Kwali and Ashanti get the job done

5 11 2011

After the gorefest of the previous few days in the Ngamo release site, it appears as if the lions have begun to calm down a little from their bloodthirsty tendencies.  This is, however, with the exception of Thursday (3 November) evening, when they took down a zebra stallion by waterhole three.  The researchers had been with Milo and Phyre (who is in oestrus) in the Kruger area when the unmistakable screams of a zebra in pain were heard from Tree Tops.  Phyre and Milo immediately ran in the direction of the noise.  Joining them at speed from other areas of the site were AT1, Nala and Narnia, and even Kenge arrived from her den.  They all sped towards where the calls were coming from.  We followed close behind and met Ashanti and Kwali on top of a wide-eyed male zebra, who, unfortunately for him, was still very much alive whilst the rest of the pride arrived and started to tuck in to dinner.  It appeared as if Kwali had taken down the zebra with the help of Ashanti, the latter of whom was trying to strangle the animal.  A few long minutes passed before the zebra finally passed out and the lions could enjoy their meal in peace.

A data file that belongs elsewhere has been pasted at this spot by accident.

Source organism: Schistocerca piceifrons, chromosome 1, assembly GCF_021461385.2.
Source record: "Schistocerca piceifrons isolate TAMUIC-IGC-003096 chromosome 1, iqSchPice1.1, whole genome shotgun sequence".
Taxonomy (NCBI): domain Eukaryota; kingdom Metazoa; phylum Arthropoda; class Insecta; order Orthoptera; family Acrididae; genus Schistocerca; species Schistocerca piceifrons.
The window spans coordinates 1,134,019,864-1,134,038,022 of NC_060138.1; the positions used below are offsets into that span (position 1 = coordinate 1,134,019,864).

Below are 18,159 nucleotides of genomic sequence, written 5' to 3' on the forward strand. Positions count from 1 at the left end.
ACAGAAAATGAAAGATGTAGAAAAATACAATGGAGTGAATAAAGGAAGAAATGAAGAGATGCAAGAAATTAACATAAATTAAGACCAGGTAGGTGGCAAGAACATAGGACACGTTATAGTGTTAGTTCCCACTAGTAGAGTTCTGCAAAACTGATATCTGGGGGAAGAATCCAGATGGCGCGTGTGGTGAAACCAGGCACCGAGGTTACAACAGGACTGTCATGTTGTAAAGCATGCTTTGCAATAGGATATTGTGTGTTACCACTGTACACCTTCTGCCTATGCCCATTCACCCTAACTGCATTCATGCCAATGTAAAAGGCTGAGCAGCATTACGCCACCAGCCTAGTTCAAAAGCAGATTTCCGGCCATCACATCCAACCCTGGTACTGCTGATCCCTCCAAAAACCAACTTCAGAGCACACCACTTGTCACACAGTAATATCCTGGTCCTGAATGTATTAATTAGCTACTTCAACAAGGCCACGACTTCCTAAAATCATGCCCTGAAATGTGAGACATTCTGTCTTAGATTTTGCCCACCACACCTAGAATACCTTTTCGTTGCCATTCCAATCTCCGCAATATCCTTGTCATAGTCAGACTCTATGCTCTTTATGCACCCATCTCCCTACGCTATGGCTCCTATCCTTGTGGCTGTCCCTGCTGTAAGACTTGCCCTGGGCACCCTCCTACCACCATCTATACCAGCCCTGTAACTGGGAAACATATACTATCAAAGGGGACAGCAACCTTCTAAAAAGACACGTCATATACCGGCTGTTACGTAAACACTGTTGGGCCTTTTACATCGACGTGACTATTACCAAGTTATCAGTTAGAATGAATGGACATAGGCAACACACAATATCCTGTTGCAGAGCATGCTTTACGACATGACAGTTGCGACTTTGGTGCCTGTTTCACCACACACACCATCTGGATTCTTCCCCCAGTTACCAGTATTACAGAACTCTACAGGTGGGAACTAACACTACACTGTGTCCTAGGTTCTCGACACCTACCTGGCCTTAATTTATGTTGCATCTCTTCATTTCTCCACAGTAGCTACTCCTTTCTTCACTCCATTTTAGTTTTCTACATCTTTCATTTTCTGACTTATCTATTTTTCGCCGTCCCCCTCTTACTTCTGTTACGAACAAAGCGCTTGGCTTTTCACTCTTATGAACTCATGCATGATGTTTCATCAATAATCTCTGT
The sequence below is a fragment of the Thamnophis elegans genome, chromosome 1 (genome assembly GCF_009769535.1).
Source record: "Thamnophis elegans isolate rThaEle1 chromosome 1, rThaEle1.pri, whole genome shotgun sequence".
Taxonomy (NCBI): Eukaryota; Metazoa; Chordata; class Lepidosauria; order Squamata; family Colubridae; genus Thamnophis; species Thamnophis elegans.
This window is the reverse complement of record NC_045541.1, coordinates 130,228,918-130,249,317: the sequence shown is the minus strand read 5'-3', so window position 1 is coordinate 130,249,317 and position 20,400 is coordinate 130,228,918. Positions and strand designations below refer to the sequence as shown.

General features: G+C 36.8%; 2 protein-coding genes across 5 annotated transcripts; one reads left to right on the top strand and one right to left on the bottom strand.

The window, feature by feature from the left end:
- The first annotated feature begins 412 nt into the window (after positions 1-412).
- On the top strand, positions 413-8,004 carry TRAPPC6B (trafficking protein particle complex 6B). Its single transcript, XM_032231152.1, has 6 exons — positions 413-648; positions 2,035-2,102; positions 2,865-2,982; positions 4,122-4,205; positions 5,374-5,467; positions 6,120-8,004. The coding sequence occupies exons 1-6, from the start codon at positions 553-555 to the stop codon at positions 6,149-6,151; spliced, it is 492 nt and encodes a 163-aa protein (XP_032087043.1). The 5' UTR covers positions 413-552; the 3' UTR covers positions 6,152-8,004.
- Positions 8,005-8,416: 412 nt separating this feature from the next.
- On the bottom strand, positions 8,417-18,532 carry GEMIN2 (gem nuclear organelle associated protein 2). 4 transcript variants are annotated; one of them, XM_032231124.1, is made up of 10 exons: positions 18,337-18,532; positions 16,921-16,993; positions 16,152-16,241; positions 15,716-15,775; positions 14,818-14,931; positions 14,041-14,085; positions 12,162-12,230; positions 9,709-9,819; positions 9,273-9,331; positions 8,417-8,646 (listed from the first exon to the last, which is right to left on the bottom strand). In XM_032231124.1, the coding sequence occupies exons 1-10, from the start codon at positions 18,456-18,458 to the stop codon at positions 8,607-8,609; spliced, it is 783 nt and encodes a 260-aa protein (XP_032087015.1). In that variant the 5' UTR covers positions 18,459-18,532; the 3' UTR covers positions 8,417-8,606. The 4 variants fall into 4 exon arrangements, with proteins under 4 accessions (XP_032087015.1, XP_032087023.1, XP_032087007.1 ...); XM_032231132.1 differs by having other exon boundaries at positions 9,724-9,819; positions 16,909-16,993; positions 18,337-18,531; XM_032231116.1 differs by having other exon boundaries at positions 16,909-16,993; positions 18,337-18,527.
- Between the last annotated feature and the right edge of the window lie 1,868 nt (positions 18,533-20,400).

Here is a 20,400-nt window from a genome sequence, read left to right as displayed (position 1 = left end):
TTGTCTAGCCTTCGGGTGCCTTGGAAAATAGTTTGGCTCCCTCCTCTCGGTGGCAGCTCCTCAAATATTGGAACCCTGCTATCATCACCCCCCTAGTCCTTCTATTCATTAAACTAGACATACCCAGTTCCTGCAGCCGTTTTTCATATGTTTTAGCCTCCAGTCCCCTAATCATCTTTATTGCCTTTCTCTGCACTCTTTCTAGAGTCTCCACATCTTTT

Unlike his usual bossy behaviour at a kill, Milo sat quietly next to Phyre and politely let her eat whilst he rested.  This is common for a male to let a female in heat eat before he does.  He did try his luck a few times though, but was met with a ferocious Phyre who quickly put him back in his place.  It was nice to see AT1 sitting by pals Nala and Kenge eating with the rest of the lionesses.  She even growled a few times when another female stole the part of the carcass that she wanted for herself.  Kenge too looked in great shape and left the carcass as the sun started to go down to head back in the direction of her den.

AT1 has been tagging along with Nala and Narnia, the queens of hunting, for the last few days.  We are sure that if she sticks with the N’s that she will become a proficient killing machine in no time at all!  She even tried her developing skills out on some guinea fowl on Wednesday (2 November), but sadly for her, the birds were a bit too fast for her that day.  We are sure that it won’t be long until the guinea fowls won’t be able to escape her teeth and claws though!




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